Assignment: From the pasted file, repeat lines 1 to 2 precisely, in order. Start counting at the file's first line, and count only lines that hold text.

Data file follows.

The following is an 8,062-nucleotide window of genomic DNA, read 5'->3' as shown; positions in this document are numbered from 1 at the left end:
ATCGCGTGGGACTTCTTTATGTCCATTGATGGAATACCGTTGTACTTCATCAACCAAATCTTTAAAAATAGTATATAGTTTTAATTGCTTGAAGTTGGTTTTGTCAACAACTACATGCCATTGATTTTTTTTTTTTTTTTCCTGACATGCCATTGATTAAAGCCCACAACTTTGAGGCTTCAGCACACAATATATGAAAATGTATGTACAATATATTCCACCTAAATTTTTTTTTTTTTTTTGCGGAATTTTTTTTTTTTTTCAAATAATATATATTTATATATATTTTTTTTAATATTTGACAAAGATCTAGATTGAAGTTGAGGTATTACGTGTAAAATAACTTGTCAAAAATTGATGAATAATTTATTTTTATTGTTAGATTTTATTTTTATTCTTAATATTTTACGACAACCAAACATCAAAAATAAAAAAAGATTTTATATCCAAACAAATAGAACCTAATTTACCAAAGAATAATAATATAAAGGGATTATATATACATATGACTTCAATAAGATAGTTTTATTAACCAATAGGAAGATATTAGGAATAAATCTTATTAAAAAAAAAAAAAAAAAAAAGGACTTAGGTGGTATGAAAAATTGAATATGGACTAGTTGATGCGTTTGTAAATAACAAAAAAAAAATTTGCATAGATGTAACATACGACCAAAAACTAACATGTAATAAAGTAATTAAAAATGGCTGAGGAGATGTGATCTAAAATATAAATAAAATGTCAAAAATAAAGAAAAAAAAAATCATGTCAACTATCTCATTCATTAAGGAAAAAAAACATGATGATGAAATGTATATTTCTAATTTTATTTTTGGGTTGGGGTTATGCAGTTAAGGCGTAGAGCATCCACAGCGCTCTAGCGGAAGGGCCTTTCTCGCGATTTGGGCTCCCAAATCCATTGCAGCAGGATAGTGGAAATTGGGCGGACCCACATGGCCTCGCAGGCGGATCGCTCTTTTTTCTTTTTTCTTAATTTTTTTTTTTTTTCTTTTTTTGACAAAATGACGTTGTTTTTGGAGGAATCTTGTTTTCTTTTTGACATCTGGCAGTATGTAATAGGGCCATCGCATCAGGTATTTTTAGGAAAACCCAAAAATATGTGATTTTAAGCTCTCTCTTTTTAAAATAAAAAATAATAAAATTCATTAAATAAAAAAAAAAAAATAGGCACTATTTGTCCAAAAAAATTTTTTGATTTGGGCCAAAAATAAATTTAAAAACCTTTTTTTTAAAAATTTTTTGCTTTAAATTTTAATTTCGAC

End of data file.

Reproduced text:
The following is an 8,062-nucleotide window of genomic DNA, read 5'->3' as shown; positions in this document are numbered from 1 at the left end:
ATCGCGTGGGACTTCTTTATGTCCATTGATGGAATACCGTTGTACTTCATCAACCAAATCTTTAAAAATAGTATATAGTTTTAATTGCTTGAAGTTGGTTTTGTCAACAACTACATGCCATTGATTTTTTTTTTTTTTTTCCTGACATGCCATTGATTAAAGCCCACAACTTTGAGGCTTCAGCACACAATATATGAAAATGTATGTACAATATATTCCACCTAAATTTTTTTTTTTTTTTTGCGGAATTTTTTTTTTTTTTCAAATAATATATATTTATATATATTTTTTTTAATATTTGACAAAGATCTAGATTGAAGTTGAGGTATTACGTGTAAAATAACTTGTCAAAAATTGATGAATAATTTATTTTTATTGTTAGATTTTATTTTTATTCTTAATATTTTACGACAACCAAACATCAAAAATAAAAAAAGATTTTATATCCAAACAAATAGAACCTAATTTACCAAAGAATAATAATATAAAGGGATTATATATACATATGACTTCAATAAGATAGTTTTATTAACCAATAGGAAGATATTAGGAATAAATCTTATTAAAAAAAAAAAAAAAAAAAAGGACTTAGGTGGTATGAAAAATTGAATATGGACTAGTTGATGCGTTTGTAAATAACAAAAAAAAAATTTGCATAGATGTAACATACGACCAAAAACTAACATGTAATAAAGTAATTAAAAATGGCTGAGGAGATGTGATCTAAAATATAAATAAAATGTCAAAAATAAAGAAAAAAAAAATCATGTCAACTATCTCATTCATTAAGGAAAAAAAACATGATGATGAAATGTATATTTCTAATTTTATTTTTGGGTTGGGGTTATGCAGTTAAGGCGTAGAGCATCCACAGCGCTCTAGCGGAAGGGCCTTTCTCGCGATTTGGGCTCCCAAATCCATTGCAGCAGGATAGTGGAAATTGGGCGGACCCACATGGCCTCGCAGGCGGATCGCTCTTTTTTCTTTTTTCTTAATTTTTTTTTTTTTTCTTTTTTTGACAAAATGACGTTGTTTTTGGAGGAATCTTGTTTTCTTTTTGACATCTGGCAGTATGTAATAGGGCCATCGCATCAGGTATTTTTAGGAAAACCCAAAAATATGTGATTTTAAGCTCTCTCTTTTTAAAATAAAAAATAATAAAATTCATTAAATAAAAAAAAAAAAATAGGCACTATTTGTCCAAAAAAATTTTTTGATTTGGGCCAAAAATAAATTTAAAAACCTTTTTTTTAAAAATTTTTTGCTTTAAATTTTAATTTCGAC